Holt’s reassurances have not calmed some activists’ fears, and if the cities push forward, Arizona’s water laws will leave opponents of the plan with little recourse. Unlike most states, Arizona administers surface water and groundwater separately. While the Geological Survey’s findings show a connection between the groundwater stored at the aquifer and the surface water of the river, this connection is not legally recognized by the state.

“People have the mentality that as long as you can draw it out of the ground, you can just keep using it. We’ve been using water as though there’s an unlimited source, and it’s catching up with us.”

"That separation in the law makes it very difficult to protect rivers from groundwater pumping," Bahr said.

In fact, depleting rivers through groundwater pumping is nothing new in Arizona. The Santa Cruz River, which once flowed through Tucson, is almost entirely dry because of excessive groundwater pumping.Additionally, the San Pedro River, one of the last dam-free rivers in the Southwest, is slowly disappearing because of overdrafts of groundwater.

Despite these warnings, the municipalities are not backing down on the water ranch.

Bahr described local leaders’ mindset as "that’s the way it is and that’s the way it’s going to have to be; if it affects the rivers, so be it."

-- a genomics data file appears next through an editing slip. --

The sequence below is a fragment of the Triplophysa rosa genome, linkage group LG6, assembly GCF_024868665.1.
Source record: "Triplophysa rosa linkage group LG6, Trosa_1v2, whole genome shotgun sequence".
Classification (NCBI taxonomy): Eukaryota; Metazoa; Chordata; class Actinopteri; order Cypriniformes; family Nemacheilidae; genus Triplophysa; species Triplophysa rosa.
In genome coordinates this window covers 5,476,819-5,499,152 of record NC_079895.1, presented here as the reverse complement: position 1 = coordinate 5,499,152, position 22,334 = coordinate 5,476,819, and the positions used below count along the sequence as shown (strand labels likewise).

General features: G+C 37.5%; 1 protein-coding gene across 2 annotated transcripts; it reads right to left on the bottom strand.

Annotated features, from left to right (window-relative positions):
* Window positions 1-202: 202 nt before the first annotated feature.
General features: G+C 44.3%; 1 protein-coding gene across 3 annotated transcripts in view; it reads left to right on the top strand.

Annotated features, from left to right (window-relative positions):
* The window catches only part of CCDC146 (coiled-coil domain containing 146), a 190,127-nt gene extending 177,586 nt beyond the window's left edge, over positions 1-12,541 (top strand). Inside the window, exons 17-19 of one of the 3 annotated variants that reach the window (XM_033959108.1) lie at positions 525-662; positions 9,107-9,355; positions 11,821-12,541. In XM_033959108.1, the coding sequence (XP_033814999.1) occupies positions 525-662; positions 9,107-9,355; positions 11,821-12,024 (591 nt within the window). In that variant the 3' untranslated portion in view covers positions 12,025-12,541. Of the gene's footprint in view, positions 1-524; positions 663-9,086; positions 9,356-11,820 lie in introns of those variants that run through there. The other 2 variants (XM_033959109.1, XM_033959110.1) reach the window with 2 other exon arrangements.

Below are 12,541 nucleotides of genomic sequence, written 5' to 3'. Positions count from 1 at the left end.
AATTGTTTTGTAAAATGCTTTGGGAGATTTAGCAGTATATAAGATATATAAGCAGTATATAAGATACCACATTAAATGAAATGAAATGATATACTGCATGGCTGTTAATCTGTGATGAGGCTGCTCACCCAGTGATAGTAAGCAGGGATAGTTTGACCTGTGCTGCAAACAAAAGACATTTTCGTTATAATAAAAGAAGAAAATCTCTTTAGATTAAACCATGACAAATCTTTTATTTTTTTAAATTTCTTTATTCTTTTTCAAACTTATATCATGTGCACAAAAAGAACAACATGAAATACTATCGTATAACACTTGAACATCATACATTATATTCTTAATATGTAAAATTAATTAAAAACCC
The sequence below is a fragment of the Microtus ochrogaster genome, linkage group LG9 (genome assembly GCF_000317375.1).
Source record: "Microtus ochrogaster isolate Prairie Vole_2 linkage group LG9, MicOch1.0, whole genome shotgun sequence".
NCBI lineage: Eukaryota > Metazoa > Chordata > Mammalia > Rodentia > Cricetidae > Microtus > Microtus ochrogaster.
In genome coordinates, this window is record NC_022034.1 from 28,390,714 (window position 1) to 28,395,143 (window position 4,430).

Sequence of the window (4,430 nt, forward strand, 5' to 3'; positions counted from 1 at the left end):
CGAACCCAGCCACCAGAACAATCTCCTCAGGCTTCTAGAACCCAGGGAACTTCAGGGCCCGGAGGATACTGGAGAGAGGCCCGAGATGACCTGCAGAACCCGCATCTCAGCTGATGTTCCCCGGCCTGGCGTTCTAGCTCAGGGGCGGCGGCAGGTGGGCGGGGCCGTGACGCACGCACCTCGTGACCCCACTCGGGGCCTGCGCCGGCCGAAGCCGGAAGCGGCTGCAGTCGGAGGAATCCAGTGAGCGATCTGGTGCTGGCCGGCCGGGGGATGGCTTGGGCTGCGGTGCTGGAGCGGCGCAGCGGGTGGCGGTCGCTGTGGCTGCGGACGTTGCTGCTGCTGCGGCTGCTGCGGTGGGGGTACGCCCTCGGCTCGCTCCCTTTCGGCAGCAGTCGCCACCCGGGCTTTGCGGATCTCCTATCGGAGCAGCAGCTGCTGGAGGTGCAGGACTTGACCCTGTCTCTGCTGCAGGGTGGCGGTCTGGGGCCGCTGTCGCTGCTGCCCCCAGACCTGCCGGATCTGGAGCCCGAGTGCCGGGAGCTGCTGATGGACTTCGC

Yavapai County, which encompasses Prescott and Prescott Valley, is one of the fastest-growing rural counties in the state. Prescott, with a current population of 40,000, is expected to grow by 15,000 residents over the next 20 years.

Both Harrington and Bahr said it is crucial that cities and lawmakers in Arizona take a more sustainable approach to growth management and water use.

Bahr said she would like the state legislature to force cities to deny approval of a subdivision if it does not have an adequate water supply of its own. "This doesn’t take care of the rivers necessarily, but it starts to take care of the problem of just irresponsibly planning subdivisions without any idea of where the water will come from," she said.

Bahr would also like to see restrictions placed on groundwater pumping that would significantly affect the flow of rivers.

Harrington added that other conservation measures could include rebates on low-flush toilets and water-conserving appliances and a requirement that all pools have covers to limit evaporation.

Holt said the city of Prescott is already taking water conservation measures, including outdoor watering restrictions; the city also hired its first full-time water conservation coordinator in January.

Most importantly, said Harrington, people need to change their mindset about water.

"People have the mentality that as long as you can draw it out of the ground, you can just keep using it," Harrington said. "We’ve been using water as though there’s an unlimited source, and it’s catching up with us."

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The NewStandard ceased publishing on April 27, 2007.

Megan Tady is a staff journalist.